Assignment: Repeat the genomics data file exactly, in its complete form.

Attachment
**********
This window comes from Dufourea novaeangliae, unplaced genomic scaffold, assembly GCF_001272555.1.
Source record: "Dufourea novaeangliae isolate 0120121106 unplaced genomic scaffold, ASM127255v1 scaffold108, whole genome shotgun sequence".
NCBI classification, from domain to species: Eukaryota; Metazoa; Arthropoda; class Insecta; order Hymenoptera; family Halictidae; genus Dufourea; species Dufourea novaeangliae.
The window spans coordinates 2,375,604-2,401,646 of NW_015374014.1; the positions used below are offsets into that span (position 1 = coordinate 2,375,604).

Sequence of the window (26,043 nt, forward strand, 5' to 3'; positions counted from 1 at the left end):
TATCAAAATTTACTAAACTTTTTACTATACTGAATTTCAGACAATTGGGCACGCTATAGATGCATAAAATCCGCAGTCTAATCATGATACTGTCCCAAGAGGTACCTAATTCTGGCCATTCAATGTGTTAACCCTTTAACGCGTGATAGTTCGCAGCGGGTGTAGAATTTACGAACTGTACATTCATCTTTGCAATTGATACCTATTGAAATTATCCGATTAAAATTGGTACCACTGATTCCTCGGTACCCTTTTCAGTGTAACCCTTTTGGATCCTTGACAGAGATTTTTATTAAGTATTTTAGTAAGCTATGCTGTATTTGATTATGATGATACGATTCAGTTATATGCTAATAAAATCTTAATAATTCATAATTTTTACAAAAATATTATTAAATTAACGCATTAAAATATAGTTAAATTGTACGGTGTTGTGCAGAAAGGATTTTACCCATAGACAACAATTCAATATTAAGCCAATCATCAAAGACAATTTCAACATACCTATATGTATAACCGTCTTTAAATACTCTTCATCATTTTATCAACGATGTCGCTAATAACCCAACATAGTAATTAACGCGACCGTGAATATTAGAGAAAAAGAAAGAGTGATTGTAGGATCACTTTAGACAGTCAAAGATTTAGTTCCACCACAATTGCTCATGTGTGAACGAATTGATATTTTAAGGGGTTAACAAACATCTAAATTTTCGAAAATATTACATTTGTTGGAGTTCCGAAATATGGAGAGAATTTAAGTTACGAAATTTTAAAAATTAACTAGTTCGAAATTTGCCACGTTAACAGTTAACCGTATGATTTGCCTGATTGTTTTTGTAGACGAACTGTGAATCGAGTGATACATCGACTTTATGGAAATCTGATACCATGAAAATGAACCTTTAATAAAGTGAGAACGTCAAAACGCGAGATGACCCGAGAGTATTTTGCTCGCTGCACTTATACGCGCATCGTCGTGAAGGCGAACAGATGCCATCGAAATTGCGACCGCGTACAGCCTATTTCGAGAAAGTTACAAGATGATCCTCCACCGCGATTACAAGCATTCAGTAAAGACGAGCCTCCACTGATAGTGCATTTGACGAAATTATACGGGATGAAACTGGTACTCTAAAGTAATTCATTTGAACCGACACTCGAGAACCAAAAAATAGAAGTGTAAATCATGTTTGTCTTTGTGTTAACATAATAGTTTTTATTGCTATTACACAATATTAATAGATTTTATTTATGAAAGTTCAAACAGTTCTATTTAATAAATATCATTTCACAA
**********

This window comes from Dufourea novaeangliae, unplaced genomic scaffold, assembly GCF_001272555.1.
Source record: "Dufourea novaeangliae isolate 0120121106 unplaced genomic scaffold, ASM127255v1 scaffold108, whole genome shotgun sequence".
NCBI classification, from domain to species: Eukaryota; Metazoa; Arthropoda; class Insecta; order Hymenoptera; family Halictidae; genus Dufourea; species Dufourea novaeangliae.
The window spans coordinates 2,375,604-2,401,646 of NW_015374014.1; the positions used below are offsets into that span (position 1 = coordinate 2,375,604).

Sequence of the window (26,043 nt, forward strand, 5' to 3'; positions counted from 1 at the left end):
TATCAAAATTTACTAAACTTTTTACTATACTGAATTTCAGACAATTGGGCACGCTATAGATGCATAAAATCCGCAGTCTAATCATGATACTGTCCCAAGAGGTACCTAATTCTGGCCATTCAATGTGTTAACCCTTTAACGCGTGATAGTTCGCAGCGGGTGTAGAATTTACGAACTGTACATTCATCTTTGCAATTGATACCTATTGAAATTATCCGATTAAAATTGGTACCACTGATTCCTCGGTACCCTTTTCAGTGTAACCCTTTTGGATCCTTGACAGAGATTTTTATTAAGTATTTTAGTAAGCTATGCTGTATTTGATTATGATGATACGATTCAGTTATATGCTAATAAAATCTTAATAATTCATAATTTTTACAAAAATATTATTAAATTAACGCATTAAAATATAGTTAAATTGTACGGTGTTGTGCAGAAAGGATTTTACCCATAGACAACAATTCAATATTAAGCCAATCATCAAAGACAATTTCAACATACCTATATGTATAACCGTCTTTAAATACTCTTCATCATTTTATCAACGATGTCGCTAATAACCCAACATAGTAATTAACGCGACCGTGAATATTAGAGAAAAAGAAAGAGTGATTGTAGGATCACTTTAGACAGTCAAAGATTTAGTTCCACCACAATTGCTCATGTGTGAACGAATTGATATTTTAAGGGGTTAACAAACATCTAAATTTTCGAAAATATTACATTTGTTGGAGTTCCGAAATATGGAGAGAATTTAAGTTACGAAATTTTAAAAATTAACTAGTTCGAAATTTGCCACGTTAACAGTTAACCGTATGATTTGCCTGATTGTTTTTGTAGACGAACTGTGAATCGAGTGATACATCGACTTTATGGAAATCTGATACCATGAAAATGAACCTTTAATAAAGTGAGAACGTCAAAACGCGAGATGACCCGAGAGTATTTTGCTCGCTGCACTTATACGCGCATCGTCGTGAAGGCGAACAGATGCCATCGAAATTGCGACCGCGTACAGCCTATTTCGAGAAAGTTACAAGATGATCCTCCACCGCGATTACAAGCATTCAGTAAAGACGAGCCTCCACTGATAGTGCATTTGACGAAATTATACGGGATGAAACTGGTACTCTAAAGTAATTCATTTGAACCGACACTCGAGAACCAAAAAATAGAAGTGTAAATCATGTTTGTCTTTGTGTTAACATAATAGTTTTTATTGCTATTACACAATATTAATAGATTTTATTTATGAAAGTTCAAACAGTTCTATTTAATAAATATCATTTCACAA